HMCS Whitehorse

There has been only one vessel named Whitehorse in the Royal Canadian Navy.

HMCS Whitehorse (705) / Kingston-class coastal defence vessel

In May 1992, a contract was let to Halifax Shipyards Ltd., Halifax, Nova Scotia, to build 12 Maritime Coastal Defence Vessels (MCDV) of the Kingston Class. They were designed to commercial standards and intended to conduct coastal patrols, minesweeping, law enforcement, pollution surveillance and response as well as search and rescue duties. The ships were fitted with modular payloads to carry out the assigned duties.

HMCS Whitehorse is the sixth vessel of the class to be built; she was named for the capital city of Yukon. Work-ups off the east coast included a visit to St. John’s, Newfoundland, in July 1997. Whitehorse departed Halifax on August 25, 1997, and arrived at her new homeport of Esquimalt, British Columbia, on October 24. After commissioning on April 17, 1998, she traveled the west coast of British Columbia visiting Skagway, Alaska in company with her sister-ship HMCS Yellowknife. She has served as a training platform for junior naval officers, conducted fisheries and sovereignty patrols, route survey work as well as remote mine-hunting trials. In 2003, she remained in extended readiness undergoing maintenance and repair. In January 2004, she set sail for work ups. On July 1, 2004, members of the ship’s company visited her namesake city and marched in the Canada Day parade. In the summer of 2005, she sailed to Oregon and Alaska, while serving as a training ship, and the crew assisted with the Yukon River Quest, a 750 km race from Whitehorse to Dawson City, Yukon, providing meals and a safety boat for the competition. In October, she supported the Canadian Coast Guard Search and Rescue operations. The ship faced 9 days of storm force or higher winds, and 6 days of hurricane force winds as high as 80 knots. The ship and the crew handled the rough conditions well and responded to 3 distress calls while on patrol. In 2006, while conducting route survey operations, Whitehorse rescued a group of local teenagers from the waters in the approaches to Nanoose Harbour, British Columbia, and then rescued another group stranded on Maude Island, Queen Charlotte’s Islands. Whitehorse continues to conduct operations in support of Canada’s policies.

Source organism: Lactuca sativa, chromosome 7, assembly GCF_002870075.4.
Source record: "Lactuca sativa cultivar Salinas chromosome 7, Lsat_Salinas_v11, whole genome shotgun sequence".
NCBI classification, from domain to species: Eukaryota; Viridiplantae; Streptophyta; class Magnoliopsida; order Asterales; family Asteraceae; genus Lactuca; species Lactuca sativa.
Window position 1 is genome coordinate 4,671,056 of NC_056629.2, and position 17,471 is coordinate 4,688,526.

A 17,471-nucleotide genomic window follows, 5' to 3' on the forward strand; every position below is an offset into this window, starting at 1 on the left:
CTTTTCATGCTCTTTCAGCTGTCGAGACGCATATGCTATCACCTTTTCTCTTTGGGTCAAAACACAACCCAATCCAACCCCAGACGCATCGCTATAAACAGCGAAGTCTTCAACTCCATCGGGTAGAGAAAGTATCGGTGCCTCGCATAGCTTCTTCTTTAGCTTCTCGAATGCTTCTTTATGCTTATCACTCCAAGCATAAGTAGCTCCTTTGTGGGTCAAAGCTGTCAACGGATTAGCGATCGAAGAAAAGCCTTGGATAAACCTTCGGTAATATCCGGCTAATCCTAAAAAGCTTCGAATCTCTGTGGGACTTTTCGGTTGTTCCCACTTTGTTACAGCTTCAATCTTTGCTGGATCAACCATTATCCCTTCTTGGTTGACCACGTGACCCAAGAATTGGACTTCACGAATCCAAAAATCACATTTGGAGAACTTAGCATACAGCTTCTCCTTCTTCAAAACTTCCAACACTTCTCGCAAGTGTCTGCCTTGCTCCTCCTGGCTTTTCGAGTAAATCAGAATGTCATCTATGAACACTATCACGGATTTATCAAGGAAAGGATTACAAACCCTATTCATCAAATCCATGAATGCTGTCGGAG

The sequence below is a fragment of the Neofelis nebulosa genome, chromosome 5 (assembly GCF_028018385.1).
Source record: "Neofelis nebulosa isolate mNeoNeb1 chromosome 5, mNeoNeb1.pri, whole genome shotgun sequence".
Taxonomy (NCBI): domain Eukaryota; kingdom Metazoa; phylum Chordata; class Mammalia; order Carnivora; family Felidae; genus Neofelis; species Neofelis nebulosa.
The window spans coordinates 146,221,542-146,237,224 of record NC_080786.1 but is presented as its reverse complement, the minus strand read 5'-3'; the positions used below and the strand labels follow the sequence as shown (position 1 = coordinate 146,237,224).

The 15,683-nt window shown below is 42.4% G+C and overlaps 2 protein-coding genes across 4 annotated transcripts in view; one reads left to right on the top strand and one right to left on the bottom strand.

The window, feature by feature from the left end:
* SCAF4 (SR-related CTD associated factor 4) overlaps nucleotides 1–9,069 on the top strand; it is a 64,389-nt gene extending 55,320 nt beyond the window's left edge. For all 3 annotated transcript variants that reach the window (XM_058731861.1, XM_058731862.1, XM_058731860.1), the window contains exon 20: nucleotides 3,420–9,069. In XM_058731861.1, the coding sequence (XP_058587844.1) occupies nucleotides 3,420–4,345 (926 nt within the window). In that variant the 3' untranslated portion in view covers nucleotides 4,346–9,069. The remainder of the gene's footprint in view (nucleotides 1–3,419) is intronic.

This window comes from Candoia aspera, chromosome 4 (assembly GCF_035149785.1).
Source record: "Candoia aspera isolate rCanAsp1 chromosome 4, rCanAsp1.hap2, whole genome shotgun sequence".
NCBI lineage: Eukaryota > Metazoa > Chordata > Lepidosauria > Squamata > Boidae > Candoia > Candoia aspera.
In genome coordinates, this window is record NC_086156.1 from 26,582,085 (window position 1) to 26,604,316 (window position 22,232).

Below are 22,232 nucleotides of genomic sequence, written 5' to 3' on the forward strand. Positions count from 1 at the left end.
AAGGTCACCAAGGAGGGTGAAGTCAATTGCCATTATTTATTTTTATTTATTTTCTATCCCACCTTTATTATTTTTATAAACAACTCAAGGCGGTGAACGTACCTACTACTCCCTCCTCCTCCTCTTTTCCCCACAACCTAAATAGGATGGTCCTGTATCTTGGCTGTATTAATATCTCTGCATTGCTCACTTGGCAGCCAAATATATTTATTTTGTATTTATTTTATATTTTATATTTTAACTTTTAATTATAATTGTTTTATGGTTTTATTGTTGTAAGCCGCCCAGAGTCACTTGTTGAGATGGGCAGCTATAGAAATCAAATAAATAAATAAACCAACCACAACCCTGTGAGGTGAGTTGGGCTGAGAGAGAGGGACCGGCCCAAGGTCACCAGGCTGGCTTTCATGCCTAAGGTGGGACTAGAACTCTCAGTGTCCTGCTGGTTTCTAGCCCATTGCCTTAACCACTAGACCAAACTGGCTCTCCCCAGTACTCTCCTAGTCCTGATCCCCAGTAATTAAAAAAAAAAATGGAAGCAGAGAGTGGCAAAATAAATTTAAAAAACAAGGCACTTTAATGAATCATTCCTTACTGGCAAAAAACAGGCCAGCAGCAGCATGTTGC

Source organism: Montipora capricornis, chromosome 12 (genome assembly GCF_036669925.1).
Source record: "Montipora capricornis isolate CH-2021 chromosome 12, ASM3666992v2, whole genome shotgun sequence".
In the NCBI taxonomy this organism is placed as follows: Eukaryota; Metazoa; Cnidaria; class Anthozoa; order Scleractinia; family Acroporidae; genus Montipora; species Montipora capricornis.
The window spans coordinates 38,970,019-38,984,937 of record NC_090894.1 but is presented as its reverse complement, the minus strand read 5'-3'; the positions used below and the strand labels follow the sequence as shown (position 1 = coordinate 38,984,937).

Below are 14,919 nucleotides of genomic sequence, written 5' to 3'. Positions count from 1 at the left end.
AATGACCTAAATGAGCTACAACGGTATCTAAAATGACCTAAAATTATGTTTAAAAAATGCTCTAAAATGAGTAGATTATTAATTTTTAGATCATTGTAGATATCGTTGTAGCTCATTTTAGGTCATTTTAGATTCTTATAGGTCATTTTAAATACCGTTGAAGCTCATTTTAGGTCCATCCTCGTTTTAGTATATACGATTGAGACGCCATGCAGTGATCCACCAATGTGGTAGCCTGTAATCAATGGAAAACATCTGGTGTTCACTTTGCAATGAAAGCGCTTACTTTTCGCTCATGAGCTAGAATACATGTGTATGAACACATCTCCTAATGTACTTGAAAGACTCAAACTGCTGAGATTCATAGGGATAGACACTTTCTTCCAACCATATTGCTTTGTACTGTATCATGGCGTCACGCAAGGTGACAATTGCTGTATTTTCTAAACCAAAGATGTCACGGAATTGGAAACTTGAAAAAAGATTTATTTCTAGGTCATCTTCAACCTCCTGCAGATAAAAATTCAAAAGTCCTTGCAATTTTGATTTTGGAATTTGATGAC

• Builder: Halifax Shipyards
  • Date commissioned: April 17, 1998
  • Displacement: 985.6 tonnes
  • Dimensions: 55.3 m x 11.3 m x 3.4 m
  • Speed: 15 knots
  • Crew: 37
  • Armament: one 40-mm gun and two 12.7-mm machine guns (2 x I)

Motto: Audentes Fortuna Juvat” (Fortune Assists The Daring)

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